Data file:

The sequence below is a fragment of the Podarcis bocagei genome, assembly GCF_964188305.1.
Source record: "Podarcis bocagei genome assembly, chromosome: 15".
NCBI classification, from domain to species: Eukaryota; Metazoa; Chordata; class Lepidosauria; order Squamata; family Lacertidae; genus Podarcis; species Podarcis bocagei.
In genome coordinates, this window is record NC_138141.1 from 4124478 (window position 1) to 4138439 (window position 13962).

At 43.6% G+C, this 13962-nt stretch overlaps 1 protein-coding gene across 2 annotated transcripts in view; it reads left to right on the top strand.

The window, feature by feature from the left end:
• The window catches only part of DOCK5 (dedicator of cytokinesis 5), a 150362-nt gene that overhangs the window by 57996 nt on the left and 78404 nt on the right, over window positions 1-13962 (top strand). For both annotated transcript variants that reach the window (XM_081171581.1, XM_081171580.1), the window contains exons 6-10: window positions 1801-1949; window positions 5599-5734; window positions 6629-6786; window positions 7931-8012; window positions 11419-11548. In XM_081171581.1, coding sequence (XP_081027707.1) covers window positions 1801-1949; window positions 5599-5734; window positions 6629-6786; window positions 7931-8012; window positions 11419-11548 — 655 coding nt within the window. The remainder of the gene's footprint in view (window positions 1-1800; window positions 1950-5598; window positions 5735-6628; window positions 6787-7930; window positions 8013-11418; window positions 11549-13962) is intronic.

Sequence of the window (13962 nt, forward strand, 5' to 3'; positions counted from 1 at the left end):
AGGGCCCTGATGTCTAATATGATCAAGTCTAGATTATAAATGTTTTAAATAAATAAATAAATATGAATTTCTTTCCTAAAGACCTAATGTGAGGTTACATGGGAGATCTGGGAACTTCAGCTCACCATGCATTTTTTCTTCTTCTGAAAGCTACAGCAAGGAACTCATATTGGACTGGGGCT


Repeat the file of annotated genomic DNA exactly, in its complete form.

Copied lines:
The sequence below is a fragment of the Podarcis bocagei genome, assembly GCF_964188305.1.
Source record: "Podarcis bocagei genome assembly, chromosome: 15".
NCBI classification, from domain to species: Eukaryota; Metazoa; Chordata; class Lepidosauria; order Squamata; family Lacertidae; genus Podarcis; species Podarcis bocagei.
In genome coordinates, this window is record NC_138141.1 from 4124478 (window position 1) to 4138439 (window position 13962).

At 43.6% G+C, this 13962-nt stretch overlaps 1 protein-coding gene across 2 annotated transcripts in view; it reads left to right on the top strand.

The window, feature by feature from the left end:
• The window catches only part of DOCK5 (dedicator of cytokinesis 5), a 150362-nt gene that overhangs the window by 57996 nt on the left and 78404 nt on the right, over window positions 1-13962 (top strand). For both annotated transcript variants that reach the window (XM_081171581.1, XM_081171580.1), the window contains exons 6-10: window positions 1801-1949; window positions 5599-5734; window positions 6629-6786; window positions 7931-8012; window positions 11419-11548. In XM_081171581.1, coding sequence (XP_081027707.1) covers window positions 1801-1949; window positions 5599-5734; window positions 6629-6786; window positions 7931-8012; window positions 11419-11548 — 655 coding nt within the window. The remainder of the gene's footprint in view (window positions 1-1800; window positions 1950-5598; window positions 5735-6628; window positions 6787-7930; window positions 8013-11418; window positions 11549-13962) is intronic.

Sequence of the window (13962 nt, forward strand, 5' to 3'; positions counted from 1 at the left end):
AGGGCCCTGATGTCTAATATGATCAAGTCTAGATTATAAATGTTTTAAATAAATAAATAAATATGAATTTCTTTCCTAAAGACCTAATGTGAGGTTACATGGGAGATCTGGGAACTTCAGCTCACCATGCATTTTTTCTTCTTCTGAAAGCTACAGCAAGGAACTCATATTGGACTGGGGCT